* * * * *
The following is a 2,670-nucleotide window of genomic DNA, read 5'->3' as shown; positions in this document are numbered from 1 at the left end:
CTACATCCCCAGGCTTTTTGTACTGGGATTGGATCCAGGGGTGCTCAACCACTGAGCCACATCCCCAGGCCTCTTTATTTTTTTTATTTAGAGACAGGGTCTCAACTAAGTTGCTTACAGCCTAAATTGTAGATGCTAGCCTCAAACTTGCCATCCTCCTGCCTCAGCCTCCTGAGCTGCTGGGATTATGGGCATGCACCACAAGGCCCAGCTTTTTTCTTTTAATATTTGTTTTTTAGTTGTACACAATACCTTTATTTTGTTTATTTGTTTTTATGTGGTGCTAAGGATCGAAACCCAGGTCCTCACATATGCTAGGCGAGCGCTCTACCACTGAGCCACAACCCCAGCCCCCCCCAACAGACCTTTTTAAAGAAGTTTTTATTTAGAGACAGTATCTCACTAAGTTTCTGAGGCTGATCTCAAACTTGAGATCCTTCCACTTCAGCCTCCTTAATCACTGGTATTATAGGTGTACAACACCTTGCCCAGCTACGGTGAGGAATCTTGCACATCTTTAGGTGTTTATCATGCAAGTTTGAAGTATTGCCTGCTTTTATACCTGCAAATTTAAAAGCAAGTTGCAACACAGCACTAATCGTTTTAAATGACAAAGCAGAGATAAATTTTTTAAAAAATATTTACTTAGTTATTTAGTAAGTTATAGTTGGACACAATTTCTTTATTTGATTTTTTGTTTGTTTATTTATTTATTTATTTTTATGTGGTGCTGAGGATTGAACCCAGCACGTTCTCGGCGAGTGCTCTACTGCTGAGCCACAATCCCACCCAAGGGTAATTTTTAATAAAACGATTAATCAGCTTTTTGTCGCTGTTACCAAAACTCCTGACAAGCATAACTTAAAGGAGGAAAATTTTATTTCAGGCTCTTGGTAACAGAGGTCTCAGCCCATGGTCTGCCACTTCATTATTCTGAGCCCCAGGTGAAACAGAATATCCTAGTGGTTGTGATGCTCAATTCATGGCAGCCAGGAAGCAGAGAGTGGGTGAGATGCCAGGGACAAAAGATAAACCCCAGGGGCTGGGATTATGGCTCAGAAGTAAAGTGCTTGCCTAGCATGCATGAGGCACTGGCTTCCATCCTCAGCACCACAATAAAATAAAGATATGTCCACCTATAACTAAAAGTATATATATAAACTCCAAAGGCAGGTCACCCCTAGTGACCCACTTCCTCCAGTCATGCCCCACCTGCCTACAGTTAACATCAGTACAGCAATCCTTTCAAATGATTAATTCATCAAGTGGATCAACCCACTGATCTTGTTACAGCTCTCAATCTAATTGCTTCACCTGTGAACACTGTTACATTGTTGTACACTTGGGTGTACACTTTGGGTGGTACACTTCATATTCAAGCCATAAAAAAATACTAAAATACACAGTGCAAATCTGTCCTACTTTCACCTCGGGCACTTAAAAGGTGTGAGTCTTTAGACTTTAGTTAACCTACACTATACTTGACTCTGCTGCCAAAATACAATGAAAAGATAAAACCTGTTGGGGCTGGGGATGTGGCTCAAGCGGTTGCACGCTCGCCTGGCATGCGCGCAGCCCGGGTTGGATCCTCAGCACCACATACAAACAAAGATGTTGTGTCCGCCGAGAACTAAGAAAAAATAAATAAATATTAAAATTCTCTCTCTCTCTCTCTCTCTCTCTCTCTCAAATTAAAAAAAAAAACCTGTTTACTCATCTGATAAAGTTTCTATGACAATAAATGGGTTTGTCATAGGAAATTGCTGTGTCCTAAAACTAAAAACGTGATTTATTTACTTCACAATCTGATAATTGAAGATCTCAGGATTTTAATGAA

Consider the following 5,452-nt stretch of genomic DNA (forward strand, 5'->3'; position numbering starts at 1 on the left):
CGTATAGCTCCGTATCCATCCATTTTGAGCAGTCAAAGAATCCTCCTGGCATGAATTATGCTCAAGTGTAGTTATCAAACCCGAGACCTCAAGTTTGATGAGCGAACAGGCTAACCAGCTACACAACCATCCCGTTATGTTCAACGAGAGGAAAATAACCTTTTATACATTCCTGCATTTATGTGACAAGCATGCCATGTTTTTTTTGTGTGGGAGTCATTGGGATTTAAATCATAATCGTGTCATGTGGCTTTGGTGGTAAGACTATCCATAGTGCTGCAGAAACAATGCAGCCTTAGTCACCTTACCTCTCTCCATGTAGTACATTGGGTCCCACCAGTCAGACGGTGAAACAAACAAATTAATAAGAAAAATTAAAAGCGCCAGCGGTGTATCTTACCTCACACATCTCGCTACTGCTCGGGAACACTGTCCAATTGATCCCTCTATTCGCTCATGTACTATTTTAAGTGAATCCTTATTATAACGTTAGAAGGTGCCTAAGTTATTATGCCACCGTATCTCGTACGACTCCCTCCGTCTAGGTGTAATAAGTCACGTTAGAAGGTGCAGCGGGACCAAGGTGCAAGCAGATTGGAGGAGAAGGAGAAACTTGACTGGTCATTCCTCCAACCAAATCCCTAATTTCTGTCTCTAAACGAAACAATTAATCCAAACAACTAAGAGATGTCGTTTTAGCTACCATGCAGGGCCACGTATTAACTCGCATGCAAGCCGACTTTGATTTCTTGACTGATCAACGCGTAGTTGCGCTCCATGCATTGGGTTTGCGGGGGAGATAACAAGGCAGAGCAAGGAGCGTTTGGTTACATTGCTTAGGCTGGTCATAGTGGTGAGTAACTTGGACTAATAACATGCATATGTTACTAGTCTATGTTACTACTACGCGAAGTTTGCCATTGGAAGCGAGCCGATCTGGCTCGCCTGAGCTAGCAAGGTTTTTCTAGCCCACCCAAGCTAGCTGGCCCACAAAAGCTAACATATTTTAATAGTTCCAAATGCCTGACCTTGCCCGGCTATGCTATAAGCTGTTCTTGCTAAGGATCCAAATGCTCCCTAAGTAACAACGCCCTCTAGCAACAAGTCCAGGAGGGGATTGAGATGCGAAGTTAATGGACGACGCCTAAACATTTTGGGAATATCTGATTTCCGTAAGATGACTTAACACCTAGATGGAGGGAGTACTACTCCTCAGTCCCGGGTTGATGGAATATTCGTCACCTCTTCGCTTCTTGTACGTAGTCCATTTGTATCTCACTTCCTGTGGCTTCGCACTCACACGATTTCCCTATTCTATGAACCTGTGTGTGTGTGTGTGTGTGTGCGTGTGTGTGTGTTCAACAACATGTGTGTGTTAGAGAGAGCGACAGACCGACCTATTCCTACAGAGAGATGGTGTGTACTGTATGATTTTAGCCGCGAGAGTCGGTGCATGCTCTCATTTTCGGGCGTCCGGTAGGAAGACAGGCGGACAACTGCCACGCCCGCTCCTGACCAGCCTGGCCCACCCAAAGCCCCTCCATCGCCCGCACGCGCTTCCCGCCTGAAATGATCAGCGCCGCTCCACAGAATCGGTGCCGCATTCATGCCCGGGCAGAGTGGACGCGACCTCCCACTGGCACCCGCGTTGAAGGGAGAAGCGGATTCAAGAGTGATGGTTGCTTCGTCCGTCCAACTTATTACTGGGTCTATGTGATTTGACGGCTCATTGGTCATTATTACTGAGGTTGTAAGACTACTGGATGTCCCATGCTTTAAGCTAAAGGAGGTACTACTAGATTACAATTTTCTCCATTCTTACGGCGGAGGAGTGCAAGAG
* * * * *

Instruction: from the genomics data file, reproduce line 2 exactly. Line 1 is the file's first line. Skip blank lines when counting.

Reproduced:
CTACATCCCCAGGCTTTTTGTACTGGGATTGGATCCAGGGGTGCTCAACCACTGAGCCACATCCCCAGGCCTCTTTATTTTTTTTATTTAGAGACAGGGTCTCAACTAAGTTGCTTACAGCCTAAATTGTAGATGCTAGCCTCAAACTTGCCATCCTCCTGCCTCAGCCTCCTGAGCTGCTGGGATTATGGGCATGCACCACAAGGCCCAGCTTTTTTCTTTTAATATTTGTTTTTTAGTTGTACACAATACCTTTATTTTGTTTATTTGTTTTTATGTGGTGCTAAGGATCGAAACCCAGGTCCTCACATATGCTAGGCGAGCGCTCTACCACTGAGCCACAACCCCAGCCCCCCCCAACAGACCTTTTTAAAGAAGTTTTTATTTAGAGACAGTATCTCACTAAGTTTCTGAGGCTGATCTCAAACTTGAGATCCTTCCACTTCAGCCTCCTTAATCACTGGTATTATAGGTGTACAACACCTTGCCCAGCTACGGTGAGGAATCTTGCACATCTTTAGGTGTTTATCATGCAAGTTTGAAGTATTGCCTGCTTTTATACCTGCAAATTTAAAAGCAAGTTGCAACACAGCACTAATCGTTTTAAATGACAAAGCAGAGATAAATTTTTTAAAAAATATTTACTTAGTTATTTAGTAAGTTATAGTTGGACACAATTTCTTTATTTGATTTTTTGTTTGTTTATTTATTTATTTATTTTTATGTGGTGCTGAGGATTGAACCCAGCACGTTCTCGGCGAGTGCTCTACTGCTGAGCCACAATCCCACCCAAGGGTAATTTTTAATAAAACGATTAATCAGCTTTTTGTCGCTGTTACCAAAACTCCTGACAAGCATAACTTAAAGGAGGAAAATTTTATTTCAGGCTCTTGGTAACAGAGGTCTCAGCCCATGGTCTGCCACTTCATTATTCTGAGCCCCAGGTGAAACAGAATATCCTAGTGGTTGTGATGCTCAATTCATGGCAGCCAGGAAGCAGAGAGTGGGTGAGATGCCAGGGACAAAAGATAAACCCCAGGGGCTGGGATTATGGCTCAGAAGTAAAGTGCTTGCCTAGCATGCATGAGGCACTGGCTTCCATCCTCAGCACCACAATAAAATAAAGATATGTCCACCTATAACTAAAAGTATATATATAAACTCCAAAGGCAGGTCACCCCTAGTGACCCACTTCCTCCAGTCATGCCCCACCTGCCTACAGTTAACATCAGTACAGCAATCCTTTCAAATGATTAATTCATCAAGTGGATCAACCCACTGATCTTGTTACAGCTCTCAATCTAATTGCTTCACCTGTGAACACTGTTACATTGTTGTACACTTGGGTGTACACTTTGGGTGGTACACTTCATATTCAAGCCATAAAAAAATACTAAAATACACAGTGCAAATCTGTCCTACTTTCACCTCGGGCACTTAAAAGGTGTGAGTCTTTAGACTTTAGTTAACCTACACTATACTTGACTCTGCTGCCAAAATACAATGAAAAGATAAAACCTGTTGGGGCTGGGGATGTGGCTCAAGCGGTTGCACGCTCGCCTGGCATGCGCGCAGCCCGGGTTGGATCCTCAGCACCACATACAAACAAAGATGTTGTGTCCGCCGAGAACTAAGAAAAAATAAATAAATATTAAAATTCTCTCTCTCTCTCTCTCTCTCTCTCTCTCAAATTAAAAAAAAAAACCTGTTTACTCATCTGATAAAGTTTCTATGACAATAAATGGGTTTGTCATAGGAAATTGCTGTGTCCTAAAACTAAAAACGTGATTTATTTACTTCACAATCTGATAATTGAAGATCTCAGGATTTTAATGAA